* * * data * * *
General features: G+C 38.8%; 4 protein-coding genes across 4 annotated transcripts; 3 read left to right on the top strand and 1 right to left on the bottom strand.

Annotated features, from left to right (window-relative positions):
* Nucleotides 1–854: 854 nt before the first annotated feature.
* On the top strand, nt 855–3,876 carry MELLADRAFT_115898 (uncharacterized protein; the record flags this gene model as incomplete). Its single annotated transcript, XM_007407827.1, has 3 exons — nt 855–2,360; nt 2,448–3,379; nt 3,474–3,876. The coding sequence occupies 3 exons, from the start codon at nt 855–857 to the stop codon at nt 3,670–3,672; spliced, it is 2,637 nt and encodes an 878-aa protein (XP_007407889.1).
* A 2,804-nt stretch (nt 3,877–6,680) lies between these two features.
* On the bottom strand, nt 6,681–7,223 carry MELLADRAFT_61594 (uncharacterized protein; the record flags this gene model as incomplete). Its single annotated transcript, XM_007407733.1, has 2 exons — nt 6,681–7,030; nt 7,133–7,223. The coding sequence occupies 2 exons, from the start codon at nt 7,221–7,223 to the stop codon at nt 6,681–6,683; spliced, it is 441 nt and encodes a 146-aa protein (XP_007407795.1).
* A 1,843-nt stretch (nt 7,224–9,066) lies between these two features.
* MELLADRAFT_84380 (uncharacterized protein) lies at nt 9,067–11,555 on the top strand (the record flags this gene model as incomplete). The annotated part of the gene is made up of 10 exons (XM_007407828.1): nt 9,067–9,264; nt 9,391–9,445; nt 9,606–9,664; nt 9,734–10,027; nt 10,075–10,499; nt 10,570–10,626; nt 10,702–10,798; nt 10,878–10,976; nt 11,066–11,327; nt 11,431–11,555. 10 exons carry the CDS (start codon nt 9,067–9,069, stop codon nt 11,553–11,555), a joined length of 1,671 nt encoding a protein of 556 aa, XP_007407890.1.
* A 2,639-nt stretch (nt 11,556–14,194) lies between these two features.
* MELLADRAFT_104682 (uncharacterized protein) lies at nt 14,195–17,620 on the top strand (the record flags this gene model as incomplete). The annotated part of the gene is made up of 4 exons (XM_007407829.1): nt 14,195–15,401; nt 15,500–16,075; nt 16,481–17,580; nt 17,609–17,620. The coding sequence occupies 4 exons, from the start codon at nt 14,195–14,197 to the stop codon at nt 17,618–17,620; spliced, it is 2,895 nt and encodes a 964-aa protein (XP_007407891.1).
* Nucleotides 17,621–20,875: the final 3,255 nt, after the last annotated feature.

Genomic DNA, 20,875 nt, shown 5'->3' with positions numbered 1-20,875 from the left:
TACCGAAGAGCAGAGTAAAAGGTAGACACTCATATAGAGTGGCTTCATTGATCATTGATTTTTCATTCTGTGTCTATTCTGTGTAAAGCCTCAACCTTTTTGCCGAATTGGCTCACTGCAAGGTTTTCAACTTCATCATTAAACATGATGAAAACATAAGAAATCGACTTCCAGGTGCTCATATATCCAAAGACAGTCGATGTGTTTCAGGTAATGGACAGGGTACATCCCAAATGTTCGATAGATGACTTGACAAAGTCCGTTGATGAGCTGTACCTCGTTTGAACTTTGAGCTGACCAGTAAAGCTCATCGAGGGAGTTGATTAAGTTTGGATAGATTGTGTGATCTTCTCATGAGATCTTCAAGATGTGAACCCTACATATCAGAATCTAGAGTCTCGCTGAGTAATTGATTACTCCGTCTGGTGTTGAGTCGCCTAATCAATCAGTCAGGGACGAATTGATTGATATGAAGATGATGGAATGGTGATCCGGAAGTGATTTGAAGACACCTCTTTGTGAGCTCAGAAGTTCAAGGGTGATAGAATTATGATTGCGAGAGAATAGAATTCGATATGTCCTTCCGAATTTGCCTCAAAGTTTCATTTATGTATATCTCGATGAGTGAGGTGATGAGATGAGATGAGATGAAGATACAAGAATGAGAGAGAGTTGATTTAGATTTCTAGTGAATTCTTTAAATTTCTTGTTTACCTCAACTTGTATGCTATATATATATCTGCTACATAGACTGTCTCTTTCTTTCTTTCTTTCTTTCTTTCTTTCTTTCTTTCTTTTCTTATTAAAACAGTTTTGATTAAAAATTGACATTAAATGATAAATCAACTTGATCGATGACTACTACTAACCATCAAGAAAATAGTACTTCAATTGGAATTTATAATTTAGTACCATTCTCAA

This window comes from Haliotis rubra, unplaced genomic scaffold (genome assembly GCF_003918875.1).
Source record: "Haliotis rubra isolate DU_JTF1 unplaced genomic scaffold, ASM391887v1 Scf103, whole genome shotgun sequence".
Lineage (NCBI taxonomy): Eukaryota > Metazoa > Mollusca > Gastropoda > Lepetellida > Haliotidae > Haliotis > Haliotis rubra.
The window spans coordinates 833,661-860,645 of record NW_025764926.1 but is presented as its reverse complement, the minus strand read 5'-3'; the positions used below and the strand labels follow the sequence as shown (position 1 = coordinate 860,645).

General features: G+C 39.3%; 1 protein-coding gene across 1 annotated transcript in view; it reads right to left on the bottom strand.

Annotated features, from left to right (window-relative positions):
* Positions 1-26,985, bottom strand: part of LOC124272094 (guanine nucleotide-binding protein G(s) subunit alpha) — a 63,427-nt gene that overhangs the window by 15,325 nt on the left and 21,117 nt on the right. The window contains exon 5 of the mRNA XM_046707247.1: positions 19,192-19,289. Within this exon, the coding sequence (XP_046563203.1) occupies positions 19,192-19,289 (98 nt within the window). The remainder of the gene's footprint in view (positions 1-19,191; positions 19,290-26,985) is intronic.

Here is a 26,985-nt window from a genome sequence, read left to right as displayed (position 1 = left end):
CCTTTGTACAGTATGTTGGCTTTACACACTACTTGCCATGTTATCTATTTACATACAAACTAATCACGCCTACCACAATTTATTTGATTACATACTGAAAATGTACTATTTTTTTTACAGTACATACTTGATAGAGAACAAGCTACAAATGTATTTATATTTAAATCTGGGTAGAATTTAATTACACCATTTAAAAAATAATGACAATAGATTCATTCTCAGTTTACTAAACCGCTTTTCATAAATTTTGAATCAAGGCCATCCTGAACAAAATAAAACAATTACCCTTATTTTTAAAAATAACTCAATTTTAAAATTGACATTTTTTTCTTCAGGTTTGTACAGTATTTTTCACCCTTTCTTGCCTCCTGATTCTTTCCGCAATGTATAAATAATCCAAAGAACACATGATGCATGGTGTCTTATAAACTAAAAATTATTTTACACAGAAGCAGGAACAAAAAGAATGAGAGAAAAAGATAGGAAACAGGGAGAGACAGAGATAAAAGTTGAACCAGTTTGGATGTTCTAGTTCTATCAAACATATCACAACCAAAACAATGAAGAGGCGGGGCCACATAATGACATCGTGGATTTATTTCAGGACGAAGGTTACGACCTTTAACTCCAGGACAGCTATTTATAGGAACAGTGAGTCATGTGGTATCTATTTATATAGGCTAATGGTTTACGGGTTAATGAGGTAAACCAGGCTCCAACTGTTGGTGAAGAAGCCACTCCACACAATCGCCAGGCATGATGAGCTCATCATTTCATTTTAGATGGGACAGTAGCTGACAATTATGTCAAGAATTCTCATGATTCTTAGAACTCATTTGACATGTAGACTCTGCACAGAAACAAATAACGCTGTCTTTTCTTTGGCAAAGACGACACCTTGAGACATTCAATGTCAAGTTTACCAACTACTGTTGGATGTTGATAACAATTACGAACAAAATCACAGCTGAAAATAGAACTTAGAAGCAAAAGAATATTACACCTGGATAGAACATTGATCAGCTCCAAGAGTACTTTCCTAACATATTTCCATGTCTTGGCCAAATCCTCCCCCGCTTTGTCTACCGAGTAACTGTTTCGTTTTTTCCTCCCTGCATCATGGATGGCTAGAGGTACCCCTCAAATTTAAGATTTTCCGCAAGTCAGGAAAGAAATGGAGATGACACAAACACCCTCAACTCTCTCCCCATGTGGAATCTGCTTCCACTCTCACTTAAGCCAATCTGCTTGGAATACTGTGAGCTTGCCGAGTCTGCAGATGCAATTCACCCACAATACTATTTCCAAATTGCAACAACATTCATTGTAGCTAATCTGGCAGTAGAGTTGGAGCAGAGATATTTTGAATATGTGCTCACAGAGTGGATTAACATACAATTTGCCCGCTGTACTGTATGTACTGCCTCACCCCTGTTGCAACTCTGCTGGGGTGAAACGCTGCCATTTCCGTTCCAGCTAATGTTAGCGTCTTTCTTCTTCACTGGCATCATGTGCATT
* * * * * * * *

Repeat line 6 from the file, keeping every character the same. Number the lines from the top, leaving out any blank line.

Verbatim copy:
* On the bottom strand, nt 6,681–7,223 carry MELLADRAFT_61594 (uncharacterized protein; the record flags this gene model as incomplete). Its single annotated transcript, XM_007407733.1, has 2 exons — nt 6,681–7,030; nt 7,133–7,223. The coding sequence occupies 2 exons, from the start codon at nt 7,221–7,223 to the stop codon at nt 6,681–6,683; spliced, it is 441 nt and encodes a 146-aa protein (XP_007407795.1).